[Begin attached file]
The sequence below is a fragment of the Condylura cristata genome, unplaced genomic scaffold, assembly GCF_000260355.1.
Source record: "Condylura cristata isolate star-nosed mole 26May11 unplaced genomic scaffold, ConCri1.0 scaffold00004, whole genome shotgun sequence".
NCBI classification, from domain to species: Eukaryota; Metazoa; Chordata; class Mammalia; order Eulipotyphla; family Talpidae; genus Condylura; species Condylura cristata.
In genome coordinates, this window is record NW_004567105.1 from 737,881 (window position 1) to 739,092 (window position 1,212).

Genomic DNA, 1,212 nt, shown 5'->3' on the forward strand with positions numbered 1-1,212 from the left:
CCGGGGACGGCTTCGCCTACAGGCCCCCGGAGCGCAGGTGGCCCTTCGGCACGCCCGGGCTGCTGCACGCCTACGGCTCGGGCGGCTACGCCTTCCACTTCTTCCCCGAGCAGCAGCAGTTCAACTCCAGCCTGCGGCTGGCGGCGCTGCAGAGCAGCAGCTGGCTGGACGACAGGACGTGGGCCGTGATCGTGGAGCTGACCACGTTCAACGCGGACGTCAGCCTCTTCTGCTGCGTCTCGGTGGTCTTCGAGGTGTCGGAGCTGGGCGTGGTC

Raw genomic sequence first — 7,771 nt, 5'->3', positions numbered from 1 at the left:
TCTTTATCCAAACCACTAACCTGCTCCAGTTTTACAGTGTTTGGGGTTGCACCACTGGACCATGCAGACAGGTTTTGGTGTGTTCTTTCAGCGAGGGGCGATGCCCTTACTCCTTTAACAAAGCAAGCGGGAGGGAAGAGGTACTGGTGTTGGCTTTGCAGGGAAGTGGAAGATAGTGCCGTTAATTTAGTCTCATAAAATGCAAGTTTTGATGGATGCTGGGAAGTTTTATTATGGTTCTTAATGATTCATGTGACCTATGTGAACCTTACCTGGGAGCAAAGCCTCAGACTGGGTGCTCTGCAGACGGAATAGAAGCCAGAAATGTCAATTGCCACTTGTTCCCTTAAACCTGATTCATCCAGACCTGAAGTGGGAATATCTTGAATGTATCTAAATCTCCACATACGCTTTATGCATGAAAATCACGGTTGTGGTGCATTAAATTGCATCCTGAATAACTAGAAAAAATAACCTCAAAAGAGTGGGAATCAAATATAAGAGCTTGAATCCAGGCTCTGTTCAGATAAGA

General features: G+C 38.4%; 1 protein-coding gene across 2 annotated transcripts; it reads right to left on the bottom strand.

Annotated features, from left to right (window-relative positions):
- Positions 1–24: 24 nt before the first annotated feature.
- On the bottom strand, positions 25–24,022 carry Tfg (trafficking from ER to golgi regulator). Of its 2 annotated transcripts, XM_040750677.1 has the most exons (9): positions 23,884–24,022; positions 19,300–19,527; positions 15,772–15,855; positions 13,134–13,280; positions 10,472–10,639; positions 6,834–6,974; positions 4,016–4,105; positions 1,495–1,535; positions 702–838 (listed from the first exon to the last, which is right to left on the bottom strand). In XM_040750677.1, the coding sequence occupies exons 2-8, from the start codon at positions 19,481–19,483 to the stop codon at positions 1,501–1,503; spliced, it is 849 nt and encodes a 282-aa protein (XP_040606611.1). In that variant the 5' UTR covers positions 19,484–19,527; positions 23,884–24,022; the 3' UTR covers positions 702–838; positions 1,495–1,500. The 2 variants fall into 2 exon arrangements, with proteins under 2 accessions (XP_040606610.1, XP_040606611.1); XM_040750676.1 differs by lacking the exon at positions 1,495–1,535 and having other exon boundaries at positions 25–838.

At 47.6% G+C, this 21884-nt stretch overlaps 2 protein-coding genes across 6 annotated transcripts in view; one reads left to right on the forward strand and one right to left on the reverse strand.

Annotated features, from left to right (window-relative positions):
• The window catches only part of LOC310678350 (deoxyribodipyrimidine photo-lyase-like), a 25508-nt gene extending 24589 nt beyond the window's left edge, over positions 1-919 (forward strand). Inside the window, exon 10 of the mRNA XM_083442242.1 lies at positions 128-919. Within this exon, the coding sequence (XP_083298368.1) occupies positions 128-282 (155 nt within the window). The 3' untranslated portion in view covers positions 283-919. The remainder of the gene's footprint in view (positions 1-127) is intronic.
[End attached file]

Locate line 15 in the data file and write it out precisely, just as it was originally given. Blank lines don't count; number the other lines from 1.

• The window catches only part of LOC310678350 (deoxyribodipyrimidine photo-lyase-like), a 25508-nt gene extending 24589 nt beyond the window's left edge, over positions 1-919 (forward strand). Inside the window, exon 10 of the mRNA XM_083442242.1 lies at positions 128-919. Within this exon, the coding sequence (XP_083298368.1) occupies positions 128-282 (155 nt within the window). The 3' untranslated portion in view covers positions 283-919. The remainder of the gene's footprint in view (positions 1-127) is intronic.